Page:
Every year we spent summer in Catalonia, at the house of Portlligat. Mr Dali worked in the morning and in the afternoon, after a short siesta. After 6pm he often received visits from young artists who came to show him their work. After that there were 15 days in Paris, at the hotel Meurice, then in New York where we stayed for 4 or 5 months at the hotel Saint Regis. In New York every Sunday Andy Warhol came to have a dinner with three of us. We always stayed at the same hotels, in the same rooms. Twice a year we spent a few years at the Ritz in Barcelona for familial reasons. Likewise, we visited Madrid and stayed at the Palace Hotel, to see the Prince Juan Carlos, the future king.

Did Dali visit other museums or artists of his generation? 
The master knew all the museums and collections, but he did not feel the necessity to put himself vis-a-vis the work of other artists. The only museum that we did visit was the Centre Pompidou because we collaborated with them a lot. Since our stays in Paris were short, we particularly loved visiting certain streets, like Rue Jacob. Throughout his life Dali upheld the connection with Picasso. It is often considered that the two had been enemies for political reasons: Picasso was a Communist, of course, but Dali was not at all a Fascist! They maintained the distance without ever breaking the connection: the word was sent by trumpet. Each one in their own way was acutely aware of what they had to say to another, and so they did. In April 1973 Dali was immediately informed about Picasso’s death, and we left for Mougins. Picasso treasured his trumpets, which his son Claude inherited from him.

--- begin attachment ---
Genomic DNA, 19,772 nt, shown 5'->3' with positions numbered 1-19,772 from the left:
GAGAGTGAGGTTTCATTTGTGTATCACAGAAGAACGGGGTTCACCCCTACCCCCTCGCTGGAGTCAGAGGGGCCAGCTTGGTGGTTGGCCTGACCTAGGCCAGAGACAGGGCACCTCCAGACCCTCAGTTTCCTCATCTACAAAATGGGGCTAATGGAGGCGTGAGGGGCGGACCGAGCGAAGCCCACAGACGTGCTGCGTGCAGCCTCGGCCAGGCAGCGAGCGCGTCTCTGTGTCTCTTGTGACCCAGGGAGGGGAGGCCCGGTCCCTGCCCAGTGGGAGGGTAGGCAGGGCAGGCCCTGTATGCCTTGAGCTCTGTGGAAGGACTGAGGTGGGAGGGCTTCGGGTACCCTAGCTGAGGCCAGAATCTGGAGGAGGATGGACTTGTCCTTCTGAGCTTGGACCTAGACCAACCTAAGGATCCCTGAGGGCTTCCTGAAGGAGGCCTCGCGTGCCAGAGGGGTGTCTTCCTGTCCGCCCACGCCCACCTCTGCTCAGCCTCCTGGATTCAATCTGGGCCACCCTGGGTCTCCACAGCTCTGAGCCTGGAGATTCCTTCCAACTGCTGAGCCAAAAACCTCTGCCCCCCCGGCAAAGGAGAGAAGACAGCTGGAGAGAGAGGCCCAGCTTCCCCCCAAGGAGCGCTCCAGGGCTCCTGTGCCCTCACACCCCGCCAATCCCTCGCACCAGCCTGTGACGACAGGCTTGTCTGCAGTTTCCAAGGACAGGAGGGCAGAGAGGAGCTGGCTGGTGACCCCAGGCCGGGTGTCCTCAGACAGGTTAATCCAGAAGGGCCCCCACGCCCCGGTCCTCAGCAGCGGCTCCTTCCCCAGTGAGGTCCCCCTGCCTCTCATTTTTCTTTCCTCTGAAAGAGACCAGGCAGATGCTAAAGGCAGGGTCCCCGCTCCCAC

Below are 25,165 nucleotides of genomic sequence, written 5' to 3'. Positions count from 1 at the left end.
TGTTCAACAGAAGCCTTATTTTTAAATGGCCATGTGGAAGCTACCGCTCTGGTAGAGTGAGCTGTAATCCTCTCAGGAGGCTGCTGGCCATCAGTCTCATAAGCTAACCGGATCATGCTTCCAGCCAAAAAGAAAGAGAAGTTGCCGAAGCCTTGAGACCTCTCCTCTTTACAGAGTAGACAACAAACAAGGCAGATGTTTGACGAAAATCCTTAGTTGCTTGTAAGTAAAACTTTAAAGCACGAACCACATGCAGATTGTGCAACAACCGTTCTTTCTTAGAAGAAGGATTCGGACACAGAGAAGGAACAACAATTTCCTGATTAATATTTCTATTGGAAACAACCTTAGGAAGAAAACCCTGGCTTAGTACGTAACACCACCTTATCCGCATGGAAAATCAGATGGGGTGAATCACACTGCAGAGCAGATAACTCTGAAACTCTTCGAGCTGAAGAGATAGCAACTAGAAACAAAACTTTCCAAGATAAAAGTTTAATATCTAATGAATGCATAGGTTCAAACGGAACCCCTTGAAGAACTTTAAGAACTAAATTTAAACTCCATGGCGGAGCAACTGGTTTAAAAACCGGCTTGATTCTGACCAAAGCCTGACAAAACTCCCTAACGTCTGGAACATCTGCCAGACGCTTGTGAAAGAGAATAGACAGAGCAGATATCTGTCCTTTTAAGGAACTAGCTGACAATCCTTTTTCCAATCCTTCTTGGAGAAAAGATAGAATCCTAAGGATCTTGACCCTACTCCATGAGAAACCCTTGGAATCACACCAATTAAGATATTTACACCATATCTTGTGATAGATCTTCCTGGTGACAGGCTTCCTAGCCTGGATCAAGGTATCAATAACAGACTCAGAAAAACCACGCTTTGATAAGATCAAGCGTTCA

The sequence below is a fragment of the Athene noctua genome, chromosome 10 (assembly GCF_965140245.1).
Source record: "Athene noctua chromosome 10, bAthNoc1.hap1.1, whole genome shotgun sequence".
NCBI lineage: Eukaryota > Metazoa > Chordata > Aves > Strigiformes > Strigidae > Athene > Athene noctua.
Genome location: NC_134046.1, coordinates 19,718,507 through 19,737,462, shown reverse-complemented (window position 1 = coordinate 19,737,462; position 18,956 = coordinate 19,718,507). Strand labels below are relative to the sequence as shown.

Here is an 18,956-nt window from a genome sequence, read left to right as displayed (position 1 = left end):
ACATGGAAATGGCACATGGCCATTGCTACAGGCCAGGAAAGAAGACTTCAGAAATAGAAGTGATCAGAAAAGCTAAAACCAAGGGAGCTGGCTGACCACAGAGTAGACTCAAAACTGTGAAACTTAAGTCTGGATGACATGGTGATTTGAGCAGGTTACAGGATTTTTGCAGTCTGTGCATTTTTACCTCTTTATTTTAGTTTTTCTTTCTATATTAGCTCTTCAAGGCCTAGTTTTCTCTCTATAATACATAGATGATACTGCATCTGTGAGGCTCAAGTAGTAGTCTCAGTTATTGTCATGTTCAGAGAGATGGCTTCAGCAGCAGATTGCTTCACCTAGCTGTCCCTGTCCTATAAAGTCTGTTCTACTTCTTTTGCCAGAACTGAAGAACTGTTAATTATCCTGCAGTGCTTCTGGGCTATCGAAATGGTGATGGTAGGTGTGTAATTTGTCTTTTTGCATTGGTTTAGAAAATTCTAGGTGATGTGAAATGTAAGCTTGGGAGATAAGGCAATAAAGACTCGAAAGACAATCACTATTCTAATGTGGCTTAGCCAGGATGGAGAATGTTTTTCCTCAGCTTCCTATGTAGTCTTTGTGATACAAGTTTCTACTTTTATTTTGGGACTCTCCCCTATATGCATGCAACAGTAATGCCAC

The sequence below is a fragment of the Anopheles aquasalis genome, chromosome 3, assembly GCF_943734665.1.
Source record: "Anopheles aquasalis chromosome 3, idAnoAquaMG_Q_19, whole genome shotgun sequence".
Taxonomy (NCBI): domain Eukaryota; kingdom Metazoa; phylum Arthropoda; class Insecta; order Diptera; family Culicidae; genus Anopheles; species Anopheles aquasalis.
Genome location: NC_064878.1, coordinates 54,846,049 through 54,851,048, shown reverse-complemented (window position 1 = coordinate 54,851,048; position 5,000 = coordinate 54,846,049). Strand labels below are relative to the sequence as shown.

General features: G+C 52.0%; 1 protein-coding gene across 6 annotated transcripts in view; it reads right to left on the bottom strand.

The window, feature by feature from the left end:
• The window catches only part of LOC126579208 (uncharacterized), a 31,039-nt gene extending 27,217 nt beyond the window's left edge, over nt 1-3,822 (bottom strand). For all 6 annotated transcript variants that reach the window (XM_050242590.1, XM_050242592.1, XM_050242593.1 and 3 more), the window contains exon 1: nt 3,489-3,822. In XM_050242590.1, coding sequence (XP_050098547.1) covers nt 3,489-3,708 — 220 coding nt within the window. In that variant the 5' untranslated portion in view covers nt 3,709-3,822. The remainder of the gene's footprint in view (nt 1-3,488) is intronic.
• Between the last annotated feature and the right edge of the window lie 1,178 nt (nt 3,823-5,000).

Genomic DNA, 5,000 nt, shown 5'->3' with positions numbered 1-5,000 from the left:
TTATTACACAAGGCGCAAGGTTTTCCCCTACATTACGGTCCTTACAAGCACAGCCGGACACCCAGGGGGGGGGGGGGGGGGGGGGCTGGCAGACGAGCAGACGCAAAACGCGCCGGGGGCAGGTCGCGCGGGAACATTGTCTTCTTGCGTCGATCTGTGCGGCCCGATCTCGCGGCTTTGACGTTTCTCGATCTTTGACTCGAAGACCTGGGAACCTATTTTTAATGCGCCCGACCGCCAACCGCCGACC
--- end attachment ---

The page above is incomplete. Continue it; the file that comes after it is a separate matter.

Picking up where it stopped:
You hold the academic sword of Dali in your possession…
Yes, he gave it to me the next day after receiving it, and this is the first time I am showing it to the public. On the sword a polished space was prepared for a gravure, a dedication created by Dali for the paper letters of Gala. The object was not leave Paris without being engraved! I am also showing a preparatory drawing.

You met Dali in 1968 during an interview and you never left until 1981. What was it that made you leave him? 
In 1972, Dali and Gala charged me with commecialisation of the master’s work. But in 1981 Gala went mad. Dali, ennerved, could no longer make enough to satisfy the enormous want of money this woman had had. Behind my back Gala began to deal with real gangsters, and the market got flooded with forged lihographs. I ended up infoming the Spanish government. A New-Yorkean solicitor of Dali came to try and explain to Gala that she needed to stop. I left, despite the master’s insisting on me staying.

Are you going to write the memoirs of this exciting time?
They have already been written, it only remains to publish them…

Translated from French by Julia Shuvalova

Russian Winter in Arts: Isaac Levitan – A Boulevard at Evening (1883)

Isaac Levitan – A Boulevard at the Evening (1883)